Business UNusual Spotlight

Forging New Pathways in STEM for Chicago Students

SDI DEI info in front of electric power lines station
Instead of...
only recruiting talent from its usual pipelines and pathways
University of Chicago
expanded internship opportunities for local residents through a partnership with City Colleges of Chicago

As emerging fields like AI, data science and climate technology have taken on national importance and created new hiring needs, the University of Chicago realized an opportunity to think locally. In 2021, UChicago formalized a partnership with City Colleges of Chicago (CCC) to increase diversity in growing STEM fields, with a focus on four key areas: education, research, civic engagement and workforce development.

“If we are going to talk seriously about diversity in the workforce, both in the scientific disciplines and beyond, then we have to think about the other players in this city, other than the individuals we educate through our traditional college and professional schools,” said Nika Levando Birman, Executive Director of Innovation and Strategic Initiatives in the Office of Civic Engagement (OCE) at UChicago. “Where are there synergies that can be created, since our geography is shared?”

A Shared Mission

“We recognize [City Colleges’] important contributions to the civic infrastructure and fabric of this city,” said Juan De Pablo, Executive Vice President for Science, Innovation, National Laboratories and Global Initiatives at UChicago, in his remarks at a CCC event in January 2023. He highlighted the shared mission of both institutions to expand STEM education and workforce development.

In 2022, OCE established a formal internship program to forge new pathways in STEM for CCC students. Participants spent six weeks of the summer interning with IT Services at UChicago, which was facing a hiring crunch due to the pandemic. Select students were invited to continue on as apprentices, with the opportunity to be offered full-time employment after graduation.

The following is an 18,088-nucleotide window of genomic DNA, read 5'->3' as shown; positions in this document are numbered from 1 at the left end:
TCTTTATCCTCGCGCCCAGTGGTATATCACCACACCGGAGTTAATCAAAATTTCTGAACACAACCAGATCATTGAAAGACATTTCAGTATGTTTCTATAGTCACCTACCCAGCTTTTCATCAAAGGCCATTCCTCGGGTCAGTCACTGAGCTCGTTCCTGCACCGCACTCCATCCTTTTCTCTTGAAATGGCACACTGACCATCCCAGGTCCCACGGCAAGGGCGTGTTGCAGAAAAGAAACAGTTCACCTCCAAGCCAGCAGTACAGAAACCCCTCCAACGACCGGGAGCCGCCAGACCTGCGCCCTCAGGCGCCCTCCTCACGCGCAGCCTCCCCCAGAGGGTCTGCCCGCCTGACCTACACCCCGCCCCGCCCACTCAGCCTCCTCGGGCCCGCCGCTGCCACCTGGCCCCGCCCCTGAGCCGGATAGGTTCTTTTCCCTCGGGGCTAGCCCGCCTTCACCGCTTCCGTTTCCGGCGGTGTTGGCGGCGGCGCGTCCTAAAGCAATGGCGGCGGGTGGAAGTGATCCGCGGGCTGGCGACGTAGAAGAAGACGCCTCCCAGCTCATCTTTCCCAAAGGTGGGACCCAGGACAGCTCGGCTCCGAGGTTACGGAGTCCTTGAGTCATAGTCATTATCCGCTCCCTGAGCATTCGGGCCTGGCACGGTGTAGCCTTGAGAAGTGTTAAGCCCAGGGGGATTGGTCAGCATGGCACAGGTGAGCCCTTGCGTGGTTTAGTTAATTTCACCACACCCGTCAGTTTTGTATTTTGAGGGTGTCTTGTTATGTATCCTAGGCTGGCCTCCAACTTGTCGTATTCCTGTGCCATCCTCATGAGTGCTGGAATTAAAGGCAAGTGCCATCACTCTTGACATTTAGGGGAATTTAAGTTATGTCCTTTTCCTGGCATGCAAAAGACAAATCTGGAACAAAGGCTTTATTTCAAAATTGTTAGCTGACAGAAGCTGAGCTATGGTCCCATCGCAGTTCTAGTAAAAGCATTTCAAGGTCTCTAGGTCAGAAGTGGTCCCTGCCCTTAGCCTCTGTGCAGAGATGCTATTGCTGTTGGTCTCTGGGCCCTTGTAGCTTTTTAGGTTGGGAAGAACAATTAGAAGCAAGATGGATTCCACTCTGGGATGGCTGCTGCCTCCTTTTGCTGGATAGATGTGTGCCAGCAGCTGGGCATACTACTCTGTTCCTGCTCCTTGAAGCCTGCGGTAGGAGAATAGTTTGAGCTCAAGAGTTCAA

“This was an opportunity for us not only to address a critical hiring need but to provide an opportunity for City Colleges students to learn as they’re going to school,” said Kelli Chávez, Associate Director of Community Development Initiatives at OCE. Out of seven interns in the initial cohort, two were hired.

Vanessa Martin is one of those students. Prior to the internship, she had worked for a decade in retail management and taken cybersecurity classes at CCC. Working with IT Services at UChicago gave her the direct experience she needed "to step into a different role." She was offered a full-time position as an assistant risk analyst at the university. "It opens doors for students," Martin said of the program.  

While many units across UChicago had existing relationships with CCC, the new partnership  has spurred OCE to develop a centralized approach to workforce development. OCE plans to expand internships across the university in areas like cybersecurity and UI/UX, establishing a set of best practices to ensure that interns’ experiences are consistent.

“Prioritizing the partnership is the change for the broader institution,” said Levando Birman. “It also allows us, hopefully, to increase the volume of opportunities both for our internal units and for City Colleges of Chicago students.”

The Future of Recruiting

Identifying employment opportunities is one aspect of the work, but shifting perspectives is another. “We are used to recruiting from the same pipelines and pathways, usually people with bachelor’s degrees, master’s degrees, maybe graduates of the University of Chicago itself,” said Chávez. “But a lot of these departments are seeing that the old way of recruiting is not working.”

Hiring managers at the university have responded positively to the partnership. According to Sarah Tinsman, Program Director for Inclusive Innovation at OCE, hiring managers are beginning to widen their understanding of “what it means to be a STEM professional” to include technically trained applicants who have specific expertise in areas of need.

“This is an opportunity to show that there are people from a variety of backgrounds and education levels that can have a place at the University of Chicago,” said Chávez. “We’re working with an institution that can help us bring in diverse experiences while providing our hiring managers with quality, qualified candidates. Hopefully this effort will expand beyond City Colleges students and get people to think more expansively about candidate pools in general, so that we can continue to recruit more and more local residents to the university.”

Learn more about UChicago Local, the university’s initiative to buy and hire locally.

Photo courtesy of University of Chicago